Female Reproductive Health Issues After Childhood Cancer

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How childhood cancer and its treatment effects female reproductive function depends on many factors including your age at treatment, the type and location of cancer, and the treatment you received. Here’s what you need to know to figure out if you are at risk for reproductive problems.

Am I at Risk?

The following treatments can damage the ovaries, putting you at risk for reproductive problems:

  • radiation to the stomach area, pelvis, lower spine, head or brain, or whole body;
  • certain chemotherapy drugs, including those in a class called alkylators (such as busulfan, carmustine, and ifosfamide) and heavy metals; and
  • removal of one or both ovaries.

What Reproductive Problems Can Occur?

The following reproductive problems can occur in females.

Ovarian Failure

When the ovaries don’t produce eggs or hormones it is called ovarian failure. A number of health problems can result, including:

  • Failure to enter puberty – Girls who received chemotherapy that caused ovarian failure before puberty will need to take hormones to enter and progress through puberty.
  • Early menopause – Some women who had monthly periods before cancer treatment don’t resume them after treatment and enter menopause early.
  • Lack of estrogen – Females with ovarian failure don’t make enough estrogen, which is important for reproduction, strong bones, a healthy heart, and overall well-being.
  • Infertility – Females with ovarian failure cannot become pregnant.
  • Most females with ovarian failure should see a doctor who specializes in hormones (endocrinologist) for hormone replacement therapy until middle age.

Short-term Stop in Menstrual Cycles

Many females will stop having monthly periods during cancer treatment. In most cases, menstrual cycles will start again sometime after treatment ends. But the timing of this varies and can take up to a few years.

Early Menopause

Some women who resume having monthly periods after cancer treatment are at risk for starting menopause early. This includes females who received chemotherapy or radiation that can affect ovarian function and those who had one ovary removed. Women at risk for early menopause who want to have children should try to do so before their mid-thirties. This is because the time during which they can have children may be shorter.


Infertility is when you are not able to become pregnant after at least one year of unprotected sex. Women who don’t have monthly periods, who have them only by taking hormones, or who had to take hormones to enter or progress through puberty are likely to be infertile. Survivors who had both ovaries removed also will be infertile. Those who had their uterus removed, but still have ovaries that function can become mothers by having another female carry the pregnancy to term.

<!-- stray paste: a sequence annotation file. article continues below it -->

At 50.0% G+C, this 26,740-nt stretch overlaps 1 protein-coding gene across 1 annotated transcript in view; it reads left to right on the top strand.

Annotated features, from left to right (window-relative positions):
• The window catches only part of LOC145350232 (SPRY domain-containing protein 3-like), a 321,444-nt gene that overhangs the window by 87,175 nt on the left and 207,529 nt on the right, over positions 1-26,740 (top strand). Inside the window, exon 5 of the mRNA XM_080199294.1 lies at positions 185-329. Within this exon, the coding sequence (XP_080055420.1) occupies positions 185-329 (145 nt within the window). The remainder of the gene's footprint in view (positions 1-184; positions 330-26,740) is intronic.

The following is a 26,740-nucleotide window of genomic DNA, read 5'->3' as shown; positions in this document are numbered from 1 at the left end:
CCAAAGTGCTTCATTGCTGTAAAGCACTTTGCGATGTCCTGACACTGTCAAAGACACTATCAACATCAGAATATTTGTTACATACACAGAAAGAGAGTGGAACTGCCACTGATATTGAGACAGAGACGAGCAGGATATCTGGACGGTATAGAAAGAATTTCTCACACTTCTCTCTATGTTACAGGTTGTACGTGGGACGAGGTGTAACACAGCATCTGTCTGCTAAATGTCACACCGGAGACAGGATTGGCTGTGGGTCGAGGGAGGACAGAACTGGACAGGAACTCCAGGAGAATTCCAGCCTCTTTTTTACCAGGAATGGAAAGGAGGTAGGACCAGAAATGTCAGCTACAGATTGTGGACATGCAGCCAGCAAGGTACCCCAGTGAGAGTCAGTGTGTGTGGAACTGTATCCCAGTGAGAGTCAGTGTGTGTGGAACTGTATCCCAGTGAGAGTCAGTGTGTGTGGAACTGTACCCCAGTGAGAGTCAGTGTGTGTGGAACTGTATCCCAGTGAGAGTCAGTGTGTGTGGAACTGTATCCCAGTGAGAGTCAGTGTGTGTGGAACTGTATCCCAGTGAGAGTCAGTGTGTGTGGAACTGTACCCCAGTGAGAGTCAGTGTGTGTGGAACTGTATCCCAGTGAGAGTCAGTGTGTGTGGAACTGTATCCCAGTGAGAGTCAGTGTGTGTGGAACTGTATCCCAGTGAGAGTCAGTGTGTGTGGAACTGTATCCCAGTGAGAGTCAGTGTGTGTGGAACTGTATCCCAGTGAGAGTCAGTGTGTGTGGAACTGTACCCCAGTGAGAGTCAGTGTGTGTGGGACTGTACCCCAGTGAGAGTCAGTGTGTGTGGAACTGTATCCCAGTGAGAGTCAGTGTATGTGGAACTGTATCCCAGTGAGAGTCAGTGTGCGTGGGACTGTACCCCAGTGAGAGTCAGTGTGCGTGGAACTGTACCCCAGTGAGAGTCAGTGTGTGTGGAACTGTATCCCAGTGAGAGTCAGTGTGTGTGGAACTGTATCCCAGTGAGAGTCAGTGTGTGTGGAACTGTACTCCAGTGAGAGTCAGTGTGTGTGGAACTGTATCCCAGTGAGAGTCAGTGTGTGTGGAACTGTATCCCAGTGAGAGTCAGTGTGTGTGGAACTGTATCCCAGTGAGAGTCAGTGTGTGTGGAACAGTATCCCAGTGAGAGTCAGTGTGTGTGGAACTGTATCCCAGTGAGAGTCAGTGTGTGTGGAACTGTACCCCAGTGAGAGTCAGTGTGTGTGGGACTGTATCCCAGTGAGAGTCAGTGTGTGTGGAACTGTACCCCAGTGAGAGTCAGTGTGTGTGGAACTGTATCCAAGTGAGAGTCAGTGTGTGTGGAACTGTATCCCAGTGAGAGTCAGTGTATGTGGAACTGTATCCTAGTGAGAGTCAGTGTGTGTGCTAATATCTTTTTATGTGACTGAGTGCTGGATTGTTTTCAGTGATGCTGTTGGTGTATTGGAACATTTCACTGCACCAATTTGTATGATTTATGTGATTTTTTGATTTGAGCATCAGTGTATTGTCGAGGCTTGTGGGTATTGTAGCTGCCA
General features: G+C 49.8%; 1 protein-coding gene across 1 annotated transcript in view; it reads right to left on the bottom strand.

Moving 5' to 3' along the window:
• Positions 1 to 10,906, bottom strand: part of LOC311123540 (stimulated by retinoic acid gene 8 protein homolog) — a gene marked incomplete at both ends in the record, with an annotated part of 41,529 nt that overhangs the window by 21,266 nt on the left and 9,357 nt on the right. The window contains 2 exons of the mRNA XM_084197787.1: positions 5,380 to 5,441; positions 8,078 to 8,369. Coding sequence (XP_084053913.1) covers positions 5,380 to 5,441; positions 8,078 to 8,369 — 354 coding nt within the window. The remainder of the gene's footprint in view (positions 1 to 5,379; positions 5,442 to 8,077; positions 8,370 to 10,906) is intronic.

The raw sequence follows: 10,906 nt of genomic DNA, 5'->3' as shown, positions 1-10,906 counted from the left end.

Women who are infertile should discuss their options with a fertility specialist and their oncologist. Options include using donor eggs, adopting, or living childfree.

Pregnancy Risks

Women who had radiation to the whole stomach area, pelvis, lower spine, or whole body may have a higher risk for miscarriage, preterm delivery, or problems during labor. In addition, women who received anthracycline chemotherapy or radiation to the upper stomach area or chest may be at risk for heart problems that can worsen during pregnancy (see related Health Link: “Heart Health after Childhood Cancer“).

Women who are at risk for problems during pregnancy should be followed closely be an obstetrician with experience with high-risk pregnancies.

In most cases, risk for cancer and birth defects are not higher in children born to childhood cancer survivors. In rare cases, risk might be higher for cancers that are hereditary. Ask your oncologist if you don’t know if your cancer was genetic.

Should I Be Checked for Reproductive Problems?

All childhood cancer survivors should have a long-term follow-up visit every year. If you are at risk for reproductive problems your check-up should include careful evaluation of your progress through puberty, menstrual and pregnancy history, and sexual function.

Your doctor might order a blood test to check your hormone levels. If any problems are found, you may be referred to an endocrinologist or other specialist. Women with ovarian failure may also have a special type of X-ray to check for thinning of the bones (osteoporosis).

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